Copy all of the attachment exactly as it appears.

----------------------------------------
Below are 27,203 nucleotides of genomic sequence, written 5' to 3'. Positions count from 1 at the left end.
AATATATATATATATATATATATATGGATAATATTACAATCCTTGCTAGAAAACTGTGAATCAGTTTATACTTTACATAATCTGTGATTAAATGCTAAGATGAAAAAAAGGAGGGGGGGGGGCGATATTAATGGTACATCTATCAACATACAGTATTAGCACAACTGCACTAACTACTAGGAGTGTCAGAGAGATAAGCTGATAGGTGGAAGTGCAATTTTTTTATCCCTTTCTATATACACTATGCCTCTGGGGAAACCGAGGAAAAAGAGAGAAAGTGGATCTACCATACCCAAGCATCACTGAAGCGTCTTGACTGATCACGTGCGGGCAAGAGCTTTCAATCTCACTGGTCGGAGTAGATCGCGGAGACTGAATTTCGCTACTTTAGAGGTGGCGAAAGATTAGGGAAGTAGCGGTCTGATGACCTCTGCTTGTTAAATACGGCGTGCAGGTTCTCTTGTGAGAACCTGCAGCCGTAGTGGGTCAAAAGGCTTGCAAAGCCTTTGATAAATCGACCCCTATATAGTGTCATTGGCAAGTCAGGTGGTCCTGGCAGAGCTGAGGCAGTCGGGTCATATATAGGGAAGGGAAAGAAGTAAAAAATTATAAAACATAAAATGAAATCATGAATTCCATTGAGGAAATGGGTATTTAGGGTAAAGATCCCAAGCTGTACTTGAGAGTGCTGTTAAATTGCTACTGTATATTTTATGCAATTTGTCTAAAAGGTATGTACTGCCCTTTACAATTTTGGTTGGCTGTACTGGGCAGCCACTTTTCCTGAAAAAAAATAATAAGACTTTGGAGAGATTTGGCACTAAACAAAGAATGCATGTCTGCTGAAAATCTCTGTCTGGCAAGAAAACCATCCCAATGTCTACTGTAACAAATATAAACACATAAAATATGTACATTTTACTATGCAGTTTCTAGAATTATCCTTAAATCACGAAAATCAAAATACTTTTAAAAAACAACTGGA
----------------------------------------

Below are 27,203 nucleotides of genomic sequence, written 5' to 3'. Positions count from 1 at the left end.
AATATATATATATATATATATATATGGATAATATTACAATCCTTGCTAGAAAACTGTGAATCAGTTTATACTTTACATAATCTGTGATTAAATGCTAAGATGAAAAAAAGGAGGGGGGGGGGCGATATTAATGGTACATCTATCAACATACAGTATTAGCACAACTGCACTAACTACTAGGAGTGTCAGAGAGATAAGCTGATAGGTGGAAGTGCAATTTTTTTATCCCTTTCTATATACACTATGCCTCTGGGGAAACCGAGGAAAAAGAGAGAAAGTGGATCTACCATACCCAAGCATCACTGAAGCGTCTTGACTGATCACGTGCGGGCAAGAGCTTTCAATCTCACTGGTCGGAGTAGATCGCGGAGACTGAATTTCGCTACTTTAGAGGTGGCGAAAGATTAGGGAAGTAGCGGTCTGATGACCTCTGCTTGTTAAATACGGCGTGCAGGTTCTCTTGTGAGAACCTGCAGCCGTAGTGGGTCAAAAGGCTTGCAAAGCCTTTGATAAATCGACCCCTATATAGTGTCATTGGCAAGTCAGGTGGTCCTGGCAGAGCTGAGGCAGTCGGGTCATATATAGGGAAGGGAAAGAAGTAAAAAATTATAAAACATAAAATGAAATCATGAATTCCATTGAGGAAATGGGTATTTAGGGTAAAGATCCCAAGCTGTACTTGAGAGTGCTGTTAAATTGCTACTGTATATTTTATGCAATTTGTCTAAAAGGTATGTACTGCCCTTTACAATTTTGGTTGGCTGTACTGGGCAGCCACTTTTCCTGAAAAAAAATAATAAGACTTTGGAGAGATTTGGCACTAAACAAAGAATGCATGTCTGCTGAAAATCTCTGTCTGGCAAGAAAACCATCCCAATGTCTACTGTAACAAATATAAACACATAAAATATGTACATTTTACTATGCAGTTTCTAGAATTATCCTTAAATCACGAAAATCAAAATACTTTTAAAAAACAACTGGA